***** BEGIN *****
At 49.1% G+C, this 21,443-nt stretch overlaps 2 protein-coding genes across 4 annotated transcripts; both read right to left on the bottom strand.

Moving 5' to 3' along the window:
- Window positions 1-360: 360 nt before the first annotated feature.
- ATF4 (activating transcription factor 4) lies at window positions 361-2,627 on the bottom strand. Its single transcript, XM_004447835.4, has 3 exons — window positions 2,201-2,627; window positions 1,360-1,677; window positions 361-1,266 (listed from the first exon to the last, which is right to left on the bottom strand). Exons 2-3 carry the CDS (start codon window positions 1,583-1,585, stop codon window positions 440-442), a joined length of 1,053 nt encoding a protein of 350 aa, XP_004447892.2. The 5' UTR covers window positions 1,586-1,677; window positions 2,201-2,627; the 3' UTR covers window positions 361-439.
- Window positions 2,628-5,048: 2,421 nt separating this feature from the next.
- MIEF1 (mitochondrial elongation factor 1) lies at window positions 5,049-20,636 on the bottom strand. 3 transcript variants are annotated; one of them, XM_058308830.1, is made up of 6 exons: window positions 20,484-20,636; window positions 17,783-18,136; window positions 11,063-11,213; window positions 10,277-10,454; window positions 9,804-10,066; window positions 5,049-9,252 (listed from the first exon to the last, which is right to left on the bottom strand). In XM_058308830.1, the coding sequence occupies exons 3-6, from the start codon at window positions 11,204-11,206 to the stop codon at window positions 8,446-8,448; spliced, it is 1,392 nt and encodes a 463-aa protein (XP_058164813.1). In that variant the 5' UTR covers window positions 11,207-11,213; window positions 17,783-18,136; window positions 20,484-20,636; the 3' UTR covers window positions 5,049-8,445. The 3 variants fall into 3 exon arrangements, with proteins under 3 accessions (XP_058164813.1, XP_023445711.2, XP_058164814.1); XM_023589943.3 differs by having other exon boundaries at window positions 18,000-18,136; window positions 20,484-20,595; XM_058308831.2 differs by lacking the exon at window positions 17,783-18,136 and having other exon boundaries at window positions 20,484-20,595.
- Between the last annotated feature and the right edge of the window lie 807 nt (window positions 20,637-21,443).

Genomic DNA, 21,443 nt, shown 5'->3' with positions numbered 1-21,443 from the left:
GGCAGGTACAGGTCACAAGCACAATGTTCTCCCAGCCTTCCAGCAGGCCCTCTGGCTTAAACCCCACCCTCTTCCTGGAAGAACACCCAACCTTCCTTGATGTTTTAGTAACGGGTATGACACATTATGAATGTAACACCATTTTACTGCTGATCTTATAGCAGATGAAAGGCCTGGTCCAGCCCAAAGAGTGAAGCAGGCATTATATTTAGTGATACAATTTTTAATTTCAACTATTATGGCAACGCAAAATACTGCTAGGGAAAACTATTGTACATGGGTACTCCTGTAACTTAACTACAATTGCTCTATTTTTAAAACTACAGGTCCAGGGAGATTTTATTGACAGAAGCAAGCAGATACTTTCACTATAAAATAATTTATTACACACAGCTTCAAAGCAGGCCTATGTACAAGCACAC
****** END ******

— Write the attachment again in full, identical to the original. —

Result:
At 49.1% G+C, this 21,443-nt stretch overlaps 2 protein-coding genes across 4 annotated transcripts; both read right to left on the bottom strand.

Moving 5' to 3' along the window:
- Window positions 1-360: 360 nt before the first annotated feature.
- ATF4 (activating transcription factor 4) lies at window positions 361-2,627 on the bottom strand. Its single transcript, XM_004447835.4, has 3 exons — window positions 2,201-2,627; window positions 1,360-1,677; window positions 361-1,266 (listed from the first exon to the last, which is right to left on the bottom strand). Exons 2-3 carry the CDS (start codon window positions 1,583-1,585, stop codon window positions 440-442), a joined length of 1,053 nt encoding a protein of 350 aa, XP_004447892.2. The 5' UTR covers window positions 1,586-1,677; window positions 2,201-2,627; the 3' UTR covers window positions 361-439.
- Window positions 2,628-5,048: 2,421 nt separating this feature from the next.
- MIEF1 (mitochondrial elongation factor 1) lies at window positions 5,049-20,636 on the bottom strand. 3 transcript variants are annotated; one of them, XM_058308830.1, is made up of 6 exons: window positions 20,484-20,636; window positions 17,783-18,136; window positions 11,063-11,213; window positions 10,277-10,454; window positions 9,804-10,066; window positions 5,049-9,252 (listed from the first exon to the last, which is right to left on the bottom strand). In XM_058308830.1, the coding sequence occupies exons 3-6, from the start codon at window positions 11,204-11,206 to the stop codon at window positions 8,446-8,448; spliced, it is 1,392 nt and encodes a 463-aa protein (XP_058164813.1). In that variant the 5' UTR covers window positions 11,207-11,213; window positions 17,783-18,136; window positions 20,484-20,636; the 3' UTR covers window positions 5,049-8,445. The 3 variants fall into 3 exon arrangements, with proteins under 3 accessions (XP_058164813.1, XP_023445711.2, XP_058164814.1); XM_023589943.3 differs by having other exon boundaries at window positions 18,000-18,136; window positions 20,484-20,595; XM_058308831.2 differs by lacking the exon at window positions 17,783-18,136 and having other exon boundaries at window positions 20,484-20,595.
- Between the last annotated feature and the right edge of the window lie 807 nt (window positions 20,637-21,443).

Genomic DNA, 21,443 nt, shown 5'->3' with positions numbered 1-21,443 from the left:
GGCAGGTACAGGTCACAAGCACAATGTTCTCCCAGCCTTCCAGCAGGCCCTCTGGCTTAAACCCCACCCTCTTCCTGGAAGAACACCCAACCTTCCTTGATGTTTTAGTAACGGGTATGACACATTATGAATGTAACACCATTTTACTGCTGATCTTATAGCAGATGAAAGGCCTGGTCCAGCCCAAAGAGTGAAGCAGGCATTATATTTAGTGATACAATTTTTAATTTCAACTATTATGGCAACGCAAAATACTGCTAGGGAAAACTATTGTACATGGGTACTCCTGTAACTTAACTACAATTGCTCTATTTTTAAAACTACAGGTCCAGGGAGATTTTATTGACAGAAGCAAGCAGATACTTTCACTATAAAATAATTTATTACACACAGCTTCAAAGCAGGCCTATGTACAAGCACAC